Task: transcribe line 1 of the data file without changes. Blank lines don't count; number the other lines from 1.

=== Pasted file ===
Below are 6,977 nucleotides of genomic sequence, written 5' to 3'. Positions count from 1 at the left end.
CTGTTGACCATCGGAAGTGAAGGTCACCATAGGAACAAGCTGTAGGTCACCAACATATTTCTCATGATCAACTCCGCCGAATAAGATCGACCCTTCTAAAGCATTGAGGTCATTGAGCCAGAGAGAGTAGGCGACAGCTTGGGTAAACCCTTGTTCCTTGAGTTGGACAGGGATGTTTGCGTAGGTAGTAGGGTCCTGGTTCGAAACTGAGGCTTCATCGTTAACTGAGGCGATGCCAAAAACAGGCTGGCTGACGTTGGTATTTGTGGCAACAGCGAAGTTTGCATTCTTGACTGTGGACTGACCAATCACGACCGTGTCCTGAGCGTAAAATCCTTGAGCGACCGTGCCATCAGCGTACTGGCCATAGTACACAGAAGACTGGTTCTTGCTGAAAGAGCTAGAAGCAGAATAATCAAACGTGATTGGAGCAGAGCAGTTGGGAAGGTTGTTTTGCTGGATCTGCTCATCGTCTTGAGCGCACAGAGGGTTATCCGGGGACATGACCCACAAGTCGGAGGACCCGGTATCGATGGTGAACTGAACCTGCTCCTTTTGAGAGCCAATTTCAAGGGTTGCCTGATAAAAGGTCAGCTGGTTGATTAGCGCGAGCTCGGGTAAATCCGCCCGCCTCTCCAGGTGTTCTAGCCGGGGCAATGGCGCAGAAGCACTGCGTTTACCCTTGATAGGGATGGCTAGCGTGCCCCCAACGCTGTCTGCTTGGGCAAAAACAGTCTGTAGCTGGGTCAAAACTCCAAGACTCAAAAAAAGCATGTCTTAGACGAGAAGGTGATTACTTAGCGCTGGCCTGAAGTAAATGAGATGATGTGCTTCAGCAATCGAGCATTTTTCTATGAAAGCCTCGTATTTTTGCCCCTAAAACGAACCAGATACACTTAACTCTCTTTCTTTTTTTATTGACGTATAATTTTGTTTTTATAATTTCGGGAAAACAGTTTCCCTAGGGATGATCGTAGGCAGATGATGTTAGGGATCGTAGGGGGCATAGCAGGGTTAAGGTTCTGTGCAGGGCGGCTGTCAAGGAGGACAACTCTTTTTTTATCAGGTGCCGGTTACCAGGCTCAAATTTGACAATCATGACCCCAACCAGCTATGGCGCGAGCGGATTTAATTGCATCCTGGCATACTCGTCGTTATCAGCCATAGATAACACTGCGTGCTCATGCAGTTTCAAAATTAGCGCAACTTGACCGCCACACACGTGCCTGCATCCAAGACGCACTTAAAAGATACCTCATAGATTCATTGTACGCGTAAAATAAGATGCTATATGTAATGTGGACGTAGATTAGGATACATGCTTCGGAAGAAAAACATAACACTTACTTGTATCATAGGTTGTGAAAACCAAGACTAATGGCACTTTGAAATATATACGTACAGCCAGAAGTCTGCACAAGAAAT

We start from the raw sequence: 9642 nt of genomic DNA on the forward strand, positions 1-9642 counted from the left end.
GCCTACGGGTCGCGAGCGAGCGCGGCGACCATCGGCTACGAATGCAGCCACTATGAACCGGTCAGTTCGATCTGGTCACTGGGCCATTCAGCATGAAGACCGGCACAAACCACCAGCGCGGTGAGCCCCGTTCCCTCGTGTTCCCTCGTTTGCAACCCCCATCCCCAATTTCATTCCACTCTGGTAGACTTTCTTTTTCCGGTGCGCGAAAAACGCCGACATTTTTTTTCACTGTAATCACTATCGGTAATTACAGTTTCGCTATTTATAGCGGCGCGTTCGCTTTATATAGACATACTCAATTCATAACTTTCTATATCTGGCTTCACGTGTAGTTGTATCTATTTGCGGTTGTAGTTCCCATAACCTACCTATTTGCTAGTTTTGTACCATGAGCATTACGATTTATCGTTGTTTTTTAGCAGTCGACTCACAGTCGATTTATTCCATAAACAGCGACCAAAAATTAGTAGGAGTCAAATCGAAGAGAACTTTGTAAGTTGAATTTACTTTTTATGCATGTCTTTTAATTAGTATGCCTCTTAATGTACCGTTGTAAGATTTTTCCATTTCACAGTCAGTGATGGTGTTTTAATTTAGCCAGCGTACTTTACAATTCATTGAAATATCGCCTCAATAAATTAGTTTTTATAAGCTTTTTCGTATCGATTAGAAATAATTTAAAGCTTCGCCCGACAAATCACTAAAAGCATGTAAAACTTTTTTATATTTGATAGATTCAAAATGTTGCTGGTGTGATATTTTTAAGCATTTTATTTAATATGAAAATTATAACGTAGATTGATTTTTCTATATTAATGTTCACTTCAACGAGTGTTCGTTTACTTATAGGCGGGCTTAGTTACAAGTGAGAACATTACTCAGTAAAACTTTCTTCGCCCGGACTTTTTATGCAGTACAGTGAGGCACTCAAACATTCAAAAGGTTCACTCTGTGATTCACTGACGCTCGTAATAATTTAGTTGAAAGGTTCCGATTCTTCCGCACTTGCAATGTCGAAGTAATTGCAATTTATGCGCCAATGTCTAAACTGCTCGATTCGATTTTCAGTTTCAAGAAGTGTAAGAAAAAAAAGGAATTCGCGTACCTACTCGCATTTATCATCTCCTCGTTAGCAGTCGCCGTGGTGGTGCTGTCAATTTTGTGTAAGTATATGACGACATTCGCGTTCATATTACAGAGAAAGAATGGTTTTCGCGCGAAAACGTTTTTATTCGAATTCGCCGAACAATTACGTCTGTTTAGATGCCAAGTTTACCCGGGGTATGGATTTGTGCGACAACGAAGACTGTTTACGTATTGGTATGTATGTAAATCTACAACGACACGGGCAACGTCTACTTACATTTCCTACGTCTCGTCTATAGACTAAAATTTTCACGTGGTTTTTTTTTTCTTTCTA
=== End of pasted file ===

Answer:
Below are 6,977 nucleotides of genomic sequence, written 5' to 3'. Positions count from 1 at the left end.